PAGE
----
(3)Average represents simple average rate across the eight years

These calculated averages generally reflect the findings of numerous recent analyses: In April, PricewaterhouseCoopers released its “Global Effective Tax Rates” report, which scored the US an average effective corporate tax rate of 27.7% for 2006-2009, sixth-highest in the world. Of the five countries with higher rates, three lowered their rates within or after the study, and one other, Japan, intends to in the near future.

PricewaterhouseCoopers Average Effective Corporate Tax Rates, 2006-2009

Rank Country AETR Rank Country AETR Rank Country AETR
1 Japan 38.8% 21 United Kingdom 23.6% 41 Netherlands 18.8%
2 Morocco 33.9% 22 France 23.1% 42 Portugal 18.7%
3 Italy 29.1% 23 Malaysia 22.8% 43 Turkey 18.6%
4 Indonesia 28.1% 24 Ireland 22.4% 44 Bermuda 18.4%
5 Germany 27.9% 25 Sweden 22.0% 45 Lebanon 16.6%
6 United States 27.7% 26 Spain 21.8% 46 Singapore 16.3%
7 Mexico 27.2% 27 Canada 21.6% 47 Chile 15.9%
8 Colombia 27.1% 28 China 21.5% 48 Taiwan 14.4%
9 Australia 27.1% 29 Egypt 21.4% 49 Hungary 13.7%
10 Israel 26.9% 30 Nigeria 21.1% 50 Oman 11.9%
11 South Africa 26.7% 31 Switzerland 20.7% 51 Liechtenstein 10.9%
12 Russia 26.0% 32 Czech Republic 20.4% 52 Panama 5.1%
13 Greece 25.2% 33 Jordan 19.9% 53 Cayman Islands 4.7%
14 India 25.1% 34 Austria 19.7% 54 SaudiArabia 4.4%
15 Denmark 24.9% 35 Luxembourg 19.6% 55 Bahrain 3.4%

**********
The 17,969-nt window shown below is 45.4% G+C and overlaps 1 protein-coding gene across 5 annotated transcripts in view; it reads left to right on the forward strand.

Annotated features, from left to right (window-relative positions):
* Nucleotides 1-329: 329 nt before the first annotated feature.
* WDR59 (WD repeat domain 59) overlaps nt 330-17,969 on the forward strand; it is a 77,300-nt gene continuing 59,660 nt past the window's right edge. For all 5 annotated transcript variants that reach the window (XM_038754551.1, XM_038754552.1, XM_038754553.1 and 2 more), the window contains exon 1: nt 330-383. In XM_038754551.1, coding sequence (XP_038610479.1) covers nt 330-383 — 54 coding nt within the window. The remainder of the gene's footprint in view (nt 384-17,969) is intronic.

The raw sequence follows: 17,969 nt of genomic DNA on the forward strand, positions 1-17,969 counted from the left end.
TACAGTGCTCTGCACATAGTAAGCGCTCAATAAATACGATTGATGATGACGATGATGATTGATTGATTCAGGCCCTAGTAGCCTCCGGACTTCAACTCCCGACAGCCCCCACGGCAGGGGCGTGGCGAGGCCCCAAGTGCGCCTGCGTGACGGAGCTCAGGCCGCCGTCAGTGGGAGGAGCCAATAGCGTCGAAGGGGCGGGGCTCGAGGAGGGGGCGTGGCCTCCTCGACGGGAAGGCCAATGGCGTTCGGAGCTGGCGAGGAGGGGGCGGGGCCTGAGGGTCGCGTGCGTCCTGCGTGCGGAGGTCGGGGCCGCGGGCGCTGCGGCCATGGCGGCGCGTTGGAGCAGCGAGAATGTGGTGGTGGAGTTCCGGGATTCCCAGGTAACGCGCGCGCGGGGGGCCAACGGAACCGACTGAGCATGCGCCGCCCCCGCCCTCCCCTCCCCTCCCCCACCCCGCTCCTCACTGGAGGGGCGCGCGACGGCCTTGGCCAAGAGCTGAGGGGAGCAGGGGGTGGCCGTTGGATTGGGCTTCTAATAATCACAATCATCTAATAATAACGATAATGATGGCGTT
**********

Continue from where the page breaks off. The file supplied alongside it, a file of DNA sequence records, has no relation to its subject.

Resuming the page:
16 Thailand 24.6% 36 Belgium 19.5% 56 Kuwait 3.1%
17 South Korea 24.3% 37 Poland 19.4% 57 Qatar 3.1%
18 Finland 24.2% 38 Kazakhstan 19.2% 58 UAE 2.2%
19 Brazil 24.1% 39 Norway 19.1% 59 Venezuela -3.4%
20 Philippines 24.0% 40 Peru 18.8%
Non-US Average:19.5%

Source: PricewaterhouseCoopers, “Global Effective Tax Rates” Report, 2011

Similarly, in February the American Enterprise Institute reported the US average effective rate to be 29.0%, second only to Japan. And in 2008 GAO calculated the average effective tax rate for domestic corporate investment to be 25.2%, with the median at 31.8%. While there remain the highly publicized cases such as GE, the idea that US corporations pay little or no taxes is simply not the full story.

It may be a surprise to some that corporate earnings account for only roughly 10% of GDP. This is partially due to the dramatic decrease in the existence and activity of traditional C Corporations over the past decades. From 1981-2007, the C Corp share of business activity decreased from 87% to 64%, with a 10% decline since 1999 alone. The C Corp share of taxable income has fallen even more dramatically, from 70.6% in 1987 to 48.5% in 2004. More and more, businesses are electing to organize as “pass-through entities” (Subchapter S Corporations and Limited Liability Companies) where business income is reported on the individual level and not subject to the double-taxation of the current corporate tax system. The Tax Foundation reported in 2008 that with all such business forms included in the analysis, the historical average of total business tax revenues as a percentage of GDP increases from 2.2% to 3.3%.

With respect, Mr. Bartlett has done well to highlight the rather meager yield of the corporate income tax and some of the implications of maintaining a tax code riddled with special exemptions and preferences. The Tax Foundation recognizes that effective tax rates vary from statutory rates due to these preferences, and the complexity of the corporate tax code provides a strong argument for broadening the base through eliminating certain tax preferences and lowering the rate. But in sum, it is misleading to directly equate our low reliance on the corporate tax to the idea that all corporations pay low effective tax rates.